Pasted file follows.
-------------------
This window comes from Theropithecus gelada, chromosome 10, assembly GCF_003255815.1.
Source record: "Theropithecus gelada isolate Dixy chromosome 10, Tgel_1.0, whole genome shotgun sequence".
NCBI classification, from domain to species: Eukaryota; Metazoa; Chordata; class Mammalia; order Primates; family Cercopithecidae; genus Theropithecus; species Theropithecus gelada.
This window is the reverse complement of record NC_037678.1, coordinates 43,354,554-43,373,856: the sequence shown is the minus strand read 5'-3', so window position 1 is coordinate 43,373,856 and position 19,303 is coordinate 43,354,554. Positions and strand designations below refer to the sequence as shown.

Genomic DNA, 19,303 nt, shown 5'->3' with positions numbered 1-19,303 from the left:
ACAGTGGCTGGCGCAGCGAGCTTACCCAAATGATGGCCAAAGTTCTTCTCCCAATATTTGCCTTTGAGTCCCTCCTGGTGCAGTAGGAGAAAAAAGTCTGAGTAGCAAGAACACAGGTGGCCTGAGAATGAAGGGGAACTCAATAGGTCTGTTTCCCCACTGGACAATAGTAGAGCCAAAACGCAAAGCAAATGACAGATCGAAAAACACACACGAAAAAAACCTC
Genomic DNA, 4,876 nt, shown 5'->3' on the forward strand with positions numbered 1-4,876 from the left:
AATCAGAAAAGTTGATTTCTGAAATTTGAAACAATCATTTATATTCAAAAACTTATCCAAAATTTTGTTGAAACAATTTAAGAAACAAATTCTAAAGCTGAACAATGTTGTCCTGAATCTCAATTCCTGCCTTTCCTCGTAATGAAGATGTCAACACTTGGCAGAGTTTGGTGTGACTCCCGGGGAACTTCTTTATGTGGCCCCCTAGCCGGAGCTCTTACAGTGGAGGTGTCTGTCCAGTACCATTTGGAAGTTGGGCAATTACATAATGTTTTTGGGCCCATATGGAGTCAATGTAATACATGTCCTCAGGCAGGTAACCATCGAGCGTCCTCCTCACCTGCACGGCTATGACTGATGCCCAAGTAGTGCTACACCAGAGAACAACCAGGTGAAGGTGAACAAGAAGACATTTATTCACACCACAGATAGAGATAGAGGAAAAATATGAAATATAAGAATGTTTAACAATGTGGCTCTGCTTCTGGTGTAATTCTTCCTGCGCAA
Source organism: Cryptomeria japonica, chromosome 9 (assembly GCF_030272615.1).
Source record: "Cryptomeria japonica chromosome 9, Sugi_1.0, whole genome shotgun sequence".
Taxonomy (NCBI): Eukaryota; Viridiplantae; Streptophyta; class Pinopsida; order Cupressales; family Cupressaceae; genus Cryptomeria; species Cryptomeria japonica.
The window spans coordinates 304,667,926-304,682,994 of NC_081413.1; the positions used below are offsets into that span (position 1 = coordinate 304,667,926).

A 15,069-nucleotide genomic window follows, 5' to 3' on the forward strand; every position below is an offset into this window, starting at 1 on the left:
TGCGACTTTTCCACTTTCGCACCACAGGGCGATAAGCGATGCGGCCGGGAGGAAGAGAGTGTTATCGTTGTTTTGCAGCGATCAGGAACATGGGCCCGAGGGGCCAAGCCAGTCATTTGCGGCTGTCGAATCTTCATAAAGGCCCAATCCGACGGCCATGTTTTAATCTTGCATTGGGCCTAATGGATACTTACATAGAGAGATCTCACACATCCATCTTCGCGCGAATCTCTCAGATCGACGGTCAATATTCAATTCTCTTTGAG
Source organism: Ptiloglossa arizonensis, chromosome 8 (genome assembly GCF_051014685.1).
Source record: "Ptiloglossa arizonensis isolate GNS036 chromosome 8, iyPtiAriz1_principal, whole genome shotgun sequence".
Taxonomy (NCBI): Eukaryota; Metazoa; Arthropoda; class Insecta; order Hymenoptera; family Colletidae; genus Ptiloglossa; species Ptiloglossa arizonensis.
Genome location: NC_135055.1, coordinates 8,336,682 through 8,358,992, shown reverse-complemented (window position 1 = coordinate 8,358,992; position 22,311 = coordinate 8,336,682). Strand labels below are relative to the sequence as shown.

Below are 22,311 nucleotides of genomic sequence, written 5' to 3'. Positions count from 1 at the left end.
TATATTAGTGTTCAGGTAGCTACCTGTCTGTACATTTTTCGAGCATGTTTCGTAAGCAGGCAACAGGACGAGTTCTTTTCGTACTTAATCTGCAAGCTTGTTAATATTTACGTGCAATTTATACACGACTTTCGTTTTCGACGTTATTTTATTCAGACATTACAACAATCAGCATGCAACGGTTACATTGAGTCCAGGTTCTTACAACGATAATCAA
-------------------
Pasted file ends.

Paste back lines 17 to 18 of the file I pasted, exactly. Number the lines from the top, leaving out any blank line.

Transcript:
Taxonomy (NCBI): Eukaryota; Metazoa; Arthropoda; class Insecta; order Hymenoptera; family Colletidae; genus Ptiloglossa; species Ptiloglossa arizonensis.
Genome location: NC_135055.1, coordinates 8,336,682 through 8,358,992, shown reverse-complemented (window position 1 = coordinate 8,358,992; position 22,311 = coordinate 8,336,682). Strand labels below are relative to the sequence as shown.